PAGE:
Some remaindered notes:
I recently did a survey to see what relevant mashups I could find as examples and I was surprised to find that there are not that many serious ones. Especially if you want to go beyond the chewn out examples of Flickr, last.fm and Google Maps, there simply is not that much there.
This is indicative of how much work remains to be done in creating data sources and adding semantics to the web. All the things we have made thusfar are mere proofs of concept compared to the potential that is still there.
One of the reasons why this may be the case is that it is hard to build a decent business on top of a mashups either because the license of the source is not permissive enough or because building on top of somebody else’s web app is a shaky foundation1.
In the widget project we did, the channel was set namely: widgets. This both makes sense and doesn’t. Widgets are a general enough target for displaced information but for some types of information they are not the ideal channel.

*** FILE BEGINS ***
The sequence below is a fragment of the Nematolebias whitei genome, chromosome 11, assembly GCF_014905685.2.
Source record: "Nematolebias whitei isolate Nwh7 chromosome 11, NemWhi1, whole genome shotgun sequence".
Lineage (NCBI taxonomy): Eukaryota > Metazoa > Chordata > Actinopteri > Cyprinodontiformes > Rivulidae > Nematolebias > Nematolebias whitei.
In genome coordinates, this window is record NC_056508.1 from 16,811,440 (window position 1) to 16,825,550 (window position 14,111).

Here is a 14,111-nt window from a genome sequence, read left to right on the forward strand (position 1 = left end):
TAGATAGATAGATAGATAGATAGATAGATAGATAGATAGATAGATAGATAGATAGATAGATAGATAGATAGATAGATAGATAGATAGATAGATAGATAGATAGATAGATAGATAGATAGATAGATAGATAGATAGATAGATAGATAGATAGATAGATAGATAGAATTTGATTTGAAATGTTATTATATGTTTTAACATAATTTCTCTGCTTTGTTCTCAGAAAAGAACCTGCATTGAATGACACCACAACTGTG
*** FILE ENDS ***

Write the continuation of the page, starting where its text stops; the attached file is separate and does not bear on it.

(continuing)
Calendar information should be in your calendar whether that be Outlook, iCal or Google Calendar. It’s nice to have it in a widget but that’s not the most relevant place. Similarly for videos you should have a podcast link with all the video formats embedded as enclosures. The video widget we developed is finally live (embedded underneath) and displays the latest videos quite nicely, but it would be nicer still to integrate this with iTunes and Boxee and be able to watch it on your television.
So a more wholistic approach is necessary that recognizes the values and affordances of various forms of data and provides a consistent brand across channels. Widgets already say that your website is irrelevant, now take it one step further.
Also a small test of the open syndication facility of iGoogle. A bit hidden away but works nicely.
- Just look at Twitter which had its problems but also is breaking new ground in this field. ↩